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ASUS Chromebit CS10 Review: Chrome OS on a Stick

ASUS Chromebit review by musicphotolife.com

After so many years of the launch of Chrome OS by Google, I never thought of getting or reviewing one. Reason: devices run on Chrome OS is basically running on Chrome browser. For regular Chrome browser users, you would know that Chrome browser is practically like an OS, supporting extensions that run like apps that adds so much functionality to web-browsing and media-editing. When ASUS offered me to review the Chromebit, the world’s smallest Chrome OS in a stick, I was initially not keen, but I reconsidered and decided to give it a try.

ASUS Chromebit review by musicphotolife.com

Design and Set Up

Setting up is straightforward: just plug the Chromebit into any display with HDMI port. In the package, there are 2 HDMI extension adapters, one is the normal extension cord, the other is a Flex Connect accessory that you can flex and hold the Chromebit in position.

ASUS Chromebit review by musicphotolife.com

At the other end of the HDMI male connector is a full-sized USB port which you can plug any USB device or USB hub to let you plug more USB devices. The package also comes with a power adapter that you must plug in at the side in order to power up the Chromebit. That kind of spoils the sleekness of the device.

ASUS Chromebit review by musicphotolife.com

For my review, I plugged a USB wireless dongle to control my mouse, and paired a Bluetooth keyboard for typing. After powering up the Chromebit, the display prompts me to login to my Google account, but not before I connected to my WiFi network, without which there is no way Chrome OS can verify my login.

ASUS Chromebit review by musicphotolife.com

Once login is successful, it takes a few moments for Google to sync all your Chrome settings, including installing extensions and importing bookmarks, so the initial experience may be somewhat laggy and non-responsive.

Chrome OS: More Than Just A Browser

Like I mentioned, if you are used to Chrome browser, then the Chromebit would be straightforward. At the bottom of the screen is the Taskbar with preset icons on the bottom left. When you click any of the icons, the Chrome browser will pop up with tabs. Click more icons and the same browser will add another tab. The bottom right is the settings and notifications not unlike Windows. This is where you chooses to enable or disable Bluetooth, configure WiFi, adjust volume, and logout of the session.

The Chromebit does not run very fast when multi-tasking, but it is adequate. What I find Chromebit useful is converting any TV or monitor into a web browser with full-fledged Chrome browser compatibility. Watching YouTube videos can never be easier and fuss-free with Chromebit.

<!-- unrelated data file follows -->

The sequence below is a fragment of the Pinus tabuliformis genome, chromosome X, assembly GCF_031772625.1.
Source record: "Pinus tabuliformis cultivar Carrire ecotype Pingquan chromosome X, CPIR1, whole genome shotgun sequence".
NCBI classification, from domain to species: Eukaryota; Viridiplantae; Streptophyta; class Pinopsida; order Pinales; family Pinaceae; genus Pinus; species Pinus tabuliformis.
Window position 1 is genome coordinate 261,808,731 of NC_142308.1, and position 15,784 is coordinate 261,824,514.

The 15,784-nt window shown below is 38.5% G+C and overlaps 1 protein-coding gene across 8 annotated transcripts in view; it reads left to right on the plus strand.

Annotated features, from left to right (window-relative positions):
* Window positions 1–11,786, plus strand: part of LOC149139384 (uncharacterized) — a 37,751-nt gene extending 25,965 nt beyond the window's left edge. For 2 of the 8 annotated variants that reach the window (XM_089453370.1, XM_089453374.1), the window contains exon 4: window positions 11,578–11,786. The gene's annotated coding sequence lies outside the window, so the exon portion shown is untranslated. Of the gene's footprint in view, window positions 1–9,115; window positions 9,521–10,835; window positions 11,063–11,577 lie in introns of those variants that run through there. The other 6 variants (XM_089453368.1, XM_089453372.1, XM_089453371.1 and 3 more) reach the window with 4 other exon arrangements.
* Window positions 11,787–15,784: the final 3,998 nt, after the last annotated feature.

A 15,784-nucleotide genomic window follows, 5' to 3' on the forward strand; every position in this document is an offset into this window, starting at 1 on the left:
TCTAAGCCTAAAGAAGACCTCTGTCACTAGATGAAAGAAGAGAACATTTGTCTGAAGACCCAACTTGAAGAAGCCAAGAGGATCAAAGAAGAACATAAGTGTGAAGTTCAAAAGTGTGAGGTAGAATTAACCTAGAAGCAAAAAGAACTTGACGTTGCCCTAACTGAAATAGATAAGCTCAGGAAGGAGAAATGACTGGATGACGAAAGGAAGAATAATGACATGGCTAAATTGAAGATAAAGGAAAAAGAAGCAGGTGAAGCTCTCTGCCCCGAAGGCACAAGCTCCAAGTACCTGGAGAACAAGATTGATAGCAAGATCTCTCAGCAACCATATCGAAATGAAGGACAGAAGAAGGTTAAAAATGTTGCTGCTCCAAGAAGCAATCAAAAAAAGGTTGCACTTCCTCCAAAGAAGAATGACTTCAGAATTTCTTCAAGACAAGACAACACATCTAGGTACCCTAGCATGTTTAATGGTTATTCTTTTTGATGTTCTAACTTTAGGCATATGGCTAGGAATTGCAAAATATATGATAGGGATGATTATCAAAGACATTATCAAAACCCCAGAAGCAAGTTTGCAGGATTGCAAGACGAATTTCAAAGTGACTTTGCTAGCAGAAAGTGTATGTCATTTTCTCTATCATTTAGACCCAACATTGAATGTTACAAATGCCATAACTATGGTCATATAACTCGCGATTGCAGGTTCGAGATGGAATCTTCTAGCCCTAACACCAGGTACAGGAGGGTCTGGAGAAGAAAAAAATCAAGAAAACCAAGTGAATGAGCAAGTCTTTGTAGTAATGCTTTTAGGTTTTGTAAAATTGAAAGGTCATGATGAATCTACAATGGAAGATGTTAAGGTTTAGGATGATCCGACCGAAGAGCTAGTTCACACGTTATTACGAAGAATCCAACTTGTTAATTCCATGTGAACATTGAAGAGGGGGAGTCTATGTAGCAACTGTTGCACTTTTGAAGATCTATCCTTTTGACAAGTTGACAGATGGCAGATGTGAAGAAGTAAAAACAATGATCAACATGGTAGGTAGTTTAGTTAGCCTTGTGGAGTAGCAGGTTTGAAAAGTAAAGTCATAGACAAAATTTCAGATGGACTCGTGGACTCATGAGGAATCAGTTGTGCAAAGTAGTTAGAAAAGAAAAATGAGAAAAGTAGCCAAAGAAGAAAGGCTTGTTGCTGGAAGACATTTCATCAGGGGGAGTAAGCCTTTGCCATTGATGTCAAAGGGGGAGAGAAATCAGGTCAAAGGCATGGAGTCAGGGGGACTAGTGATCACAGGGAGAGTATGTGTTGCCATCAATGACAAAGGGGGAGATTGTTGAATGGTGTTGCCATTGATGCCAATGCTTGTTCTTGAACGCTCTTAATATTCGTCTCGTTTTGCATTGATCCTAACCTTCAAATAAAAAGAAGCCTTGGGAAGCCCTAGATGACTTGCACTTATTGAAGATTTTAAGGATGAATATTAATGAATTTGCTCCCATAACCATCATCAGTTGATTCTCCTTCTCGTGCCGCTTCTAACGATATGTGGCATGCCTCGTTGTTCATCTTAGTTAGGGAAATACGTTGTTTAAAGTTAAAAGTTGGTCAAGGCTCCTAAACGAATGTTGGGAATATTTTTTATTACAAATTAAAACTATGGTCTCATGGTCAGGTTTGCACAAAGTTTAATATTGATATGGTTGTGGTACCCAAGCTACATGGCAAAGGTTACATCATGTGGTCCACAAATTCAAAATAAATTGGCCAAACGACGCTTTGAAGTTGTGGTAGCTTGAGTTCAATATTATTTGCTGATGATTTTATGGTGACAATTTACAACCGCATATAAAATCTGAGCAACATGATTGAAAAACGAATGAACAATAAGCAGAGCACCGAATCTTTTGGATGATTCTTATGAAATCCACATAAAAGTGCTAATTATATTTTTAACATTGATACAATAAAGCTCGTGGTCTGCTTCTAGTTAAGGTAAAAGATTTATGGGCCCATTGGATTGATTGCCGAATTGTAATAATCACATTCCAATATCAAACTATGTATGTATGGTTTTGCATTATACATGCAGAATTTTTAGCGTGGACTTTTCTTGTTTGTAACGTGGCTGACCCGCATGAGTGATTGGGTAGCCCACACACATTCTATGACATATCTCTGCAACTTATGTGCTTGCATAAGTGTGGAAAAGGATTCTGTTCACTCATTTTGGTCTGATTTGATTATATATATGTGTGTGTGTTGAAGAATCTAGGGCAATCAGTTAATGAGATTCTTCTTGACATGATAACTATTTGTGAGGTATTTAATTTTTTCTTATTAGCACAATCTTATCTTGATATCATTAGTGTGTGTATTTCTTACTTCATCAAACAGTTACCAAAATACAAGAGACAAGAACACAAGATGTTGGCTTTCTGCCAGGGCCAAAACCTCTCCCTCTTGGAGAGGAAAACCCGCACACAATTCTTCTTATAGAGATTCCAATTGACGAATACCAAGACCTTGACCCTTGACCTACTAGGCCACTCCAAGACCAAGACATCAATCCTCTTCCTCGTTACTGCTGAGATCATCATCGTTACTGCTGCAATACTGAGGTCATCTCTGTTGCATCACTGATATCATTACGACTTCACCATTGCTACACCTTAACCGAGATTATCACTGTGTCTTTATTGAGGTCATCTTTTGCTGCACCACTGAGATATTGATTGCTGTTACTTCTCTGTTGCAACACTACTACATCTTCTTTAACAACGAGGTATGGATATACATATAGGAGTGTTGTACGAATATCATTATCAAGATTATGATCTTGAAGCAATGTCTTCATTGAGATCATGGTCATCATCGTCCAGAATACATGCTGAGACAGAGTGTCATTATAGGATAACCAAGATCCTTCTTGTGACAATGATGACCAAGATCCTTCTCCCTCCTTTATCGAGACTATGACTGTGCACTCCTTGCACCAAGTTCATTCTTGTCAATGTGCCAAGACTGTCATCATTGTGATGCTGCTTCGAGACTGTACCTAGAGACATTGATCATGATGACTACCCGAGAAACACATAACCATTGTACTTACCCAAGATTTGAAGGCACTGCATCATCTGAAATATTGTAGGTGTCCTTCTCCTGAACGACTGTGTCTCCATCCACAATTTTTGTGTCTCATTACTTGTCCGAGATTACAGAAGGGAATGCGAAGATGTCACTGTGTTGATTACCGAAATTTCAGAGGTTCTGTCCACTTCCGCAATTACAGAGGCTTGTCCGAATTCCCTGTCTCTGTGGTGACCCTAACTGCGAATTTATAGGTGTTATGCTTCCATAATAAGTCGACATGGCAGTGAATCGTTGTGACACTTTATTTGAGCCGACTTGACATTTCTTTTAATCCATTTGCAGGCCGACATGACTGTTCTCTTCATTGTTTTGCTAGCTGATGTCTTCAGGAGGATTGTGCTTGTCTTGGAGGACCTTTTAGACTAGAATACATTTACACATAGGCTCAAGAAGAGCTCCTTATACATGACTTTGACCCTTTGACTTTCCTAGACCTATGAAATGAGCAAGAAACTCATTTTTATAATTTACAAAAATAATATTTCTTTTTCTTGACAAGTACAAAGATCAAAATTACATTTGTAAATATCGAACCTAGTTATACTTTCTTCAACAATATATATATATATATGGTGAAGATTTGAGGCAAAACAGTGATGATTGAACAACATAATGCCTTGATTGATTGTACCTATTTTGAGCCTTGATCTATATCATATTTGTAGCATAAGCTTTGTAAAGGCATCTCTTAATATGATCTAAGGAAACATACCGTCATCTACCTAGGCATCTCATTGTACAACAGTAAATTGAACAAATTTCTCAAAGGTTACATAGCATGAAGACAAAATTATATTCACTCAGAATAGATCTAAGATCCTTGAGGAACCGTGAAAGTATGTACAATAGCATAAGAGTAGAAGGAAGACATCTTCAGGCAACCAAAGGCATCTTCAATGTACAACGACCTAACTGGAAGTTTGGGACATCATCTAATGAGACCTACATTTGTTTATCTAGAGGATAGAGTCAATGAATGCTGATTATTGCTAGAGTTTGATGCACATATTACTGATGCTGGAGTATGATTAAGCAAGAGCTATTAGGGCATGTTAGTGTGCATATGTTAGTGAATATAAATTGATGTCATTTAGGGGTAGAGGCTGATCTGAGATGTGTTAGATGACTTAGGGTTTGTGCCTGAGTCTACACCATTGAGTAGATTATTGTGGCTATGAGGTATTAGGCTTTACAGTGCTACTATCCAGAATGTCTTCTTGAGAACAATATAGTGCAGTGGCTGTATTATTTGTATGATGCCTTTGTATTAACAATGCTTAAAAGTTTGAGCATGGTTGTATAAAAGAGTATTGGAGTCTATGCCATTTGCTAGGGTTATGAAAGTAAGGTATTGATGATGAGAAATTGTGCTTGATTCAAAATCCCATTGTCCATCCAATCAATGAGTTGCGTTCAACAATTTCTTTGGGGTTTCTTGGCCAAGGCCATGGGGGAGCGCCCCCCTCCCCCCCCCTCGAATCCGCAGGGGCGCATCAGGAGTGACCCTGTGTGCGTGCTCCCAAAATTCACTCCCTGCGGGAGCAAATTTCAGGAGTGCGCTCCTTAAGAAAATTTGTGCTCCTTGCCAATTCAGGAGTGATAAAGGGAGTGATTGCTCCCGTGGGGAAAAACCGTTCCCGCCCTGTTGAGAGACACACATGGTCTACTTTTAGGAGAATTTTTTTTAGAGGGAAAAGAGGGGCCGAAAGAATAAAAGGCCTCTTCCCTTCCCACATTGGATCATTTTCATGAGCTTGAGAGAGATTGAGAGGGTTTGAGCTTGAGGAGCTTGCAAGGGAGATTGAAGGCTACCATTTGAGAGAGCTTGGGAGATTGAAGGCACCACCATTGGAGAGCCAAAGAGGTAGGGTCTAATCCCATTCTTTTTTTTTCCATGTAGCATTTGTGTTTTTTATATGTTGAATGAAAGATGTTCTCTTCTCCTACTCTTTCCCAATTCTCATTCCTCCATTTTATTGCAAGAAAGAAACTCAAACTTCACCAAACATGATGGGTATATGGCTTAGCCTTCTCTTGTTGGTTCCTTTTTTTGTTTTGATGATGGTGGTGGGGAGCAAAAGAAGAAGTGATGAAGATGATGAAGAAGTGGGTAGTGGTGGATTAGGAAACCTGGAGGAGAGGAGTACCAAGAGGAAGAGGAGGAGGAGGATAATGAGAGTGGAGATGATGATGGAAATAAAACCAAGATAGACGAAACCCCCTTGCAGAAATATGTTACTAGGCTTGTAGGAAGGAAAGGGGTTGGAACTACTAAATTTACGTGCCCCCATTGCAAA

ASUS Chromebit review by musicphotolife.com

But there is more to Chrome than web-based content. A visit to Chrome Web Store and you will find like productivity tools, photo editors, music apps, even games. The Chrome desktop theme is also customisable by installing themes from the Web Store. Some apps and games can be run as standalone window apps while others are extensions to the web sites for content engagement. With the right apps installed, Chromebit can simply be run as an offline computer. And yes, you can plug in external storage and access it using file explorer apps.

ASUS Chromebit review by musicphotolife.com

Should I Buy? What Other Options?

To decide whether to get a Chromebit or a TV box running on Android OS, you have to decide what is your primary purpose. If you like the UI of Google Chrome browser tabs and its interactions, then you should get Chromebit. If you find the Android apps more useful, then you should settle for the latter.

Personally, I feel that Android is a touch-based OS, hence it does not work that well with keyboard-and-mouse input methods. Chrome, on the other hand, is optimised for desktop and presents web content more accurately. For that, the Chromebit is definitely a better option and takes up less space.

Another alternative product is the Intel Compute Stick, the equivalent in Windows 10. Users might feel more familiar with Windows OS, but it depends on what you want to use it for. Windows OS might be too processor-heavy and more hassle to setup from scratch. In contrast, the moment you login to Chrome OS with your Google account, all your Chrome settings, extensions and apps are promptly synced.

What about Chromecast? It is a device that is primarily video service content driven and requires a smartphone or computer to interact effectively. It is more user friendly and less reliant on keyboard and mouse to interact. Chromebit, however, runs on Chrome OS, so it looks and works just like a Chrome desktop browser but on a TV or any display with HDMI input.

Verdict

ASUS Chromebit, an official product from Google, is a hassle-free solution for users who are familiar with Chrome browser and its web store apps, and want to easily access the web easily and without compromise of a limited mobile-based platform (like smartphone or tablet) on any HDMI display. Google positions the Chromebit as a viable solution for digital signage or kiosks.

ASUS Chromebit retails at S$169 in Singapore.

Official product website: https://www.asus.com/sg/Chrome-Devices/Chromebit-CS10/

Specs:

Operating System: Chrome OS
CPU: Rockchip Quad-Core RK3288C Processor
Graphic: ARM® Mali™-T764 GPU *
Memory: 2 GB LPDDR3 at 1066MHz
Storage: 16GB eMMC, 100G Google Drive for 2 Year free usage
Wireless Data Network: 802.11 a/b/g/n/ac , Bluetooth V4.0
Side I/O Ports: 1 x DC in
Front I/O Ports: 1 x HDMI Out
Back I/O Ports: 1 x USB 2.0
Power Supply: 18 W Power adapter
Dimensions (W x D x H): 123 x 31 x 17 mm
Weight: 75 g (0.16 lb)

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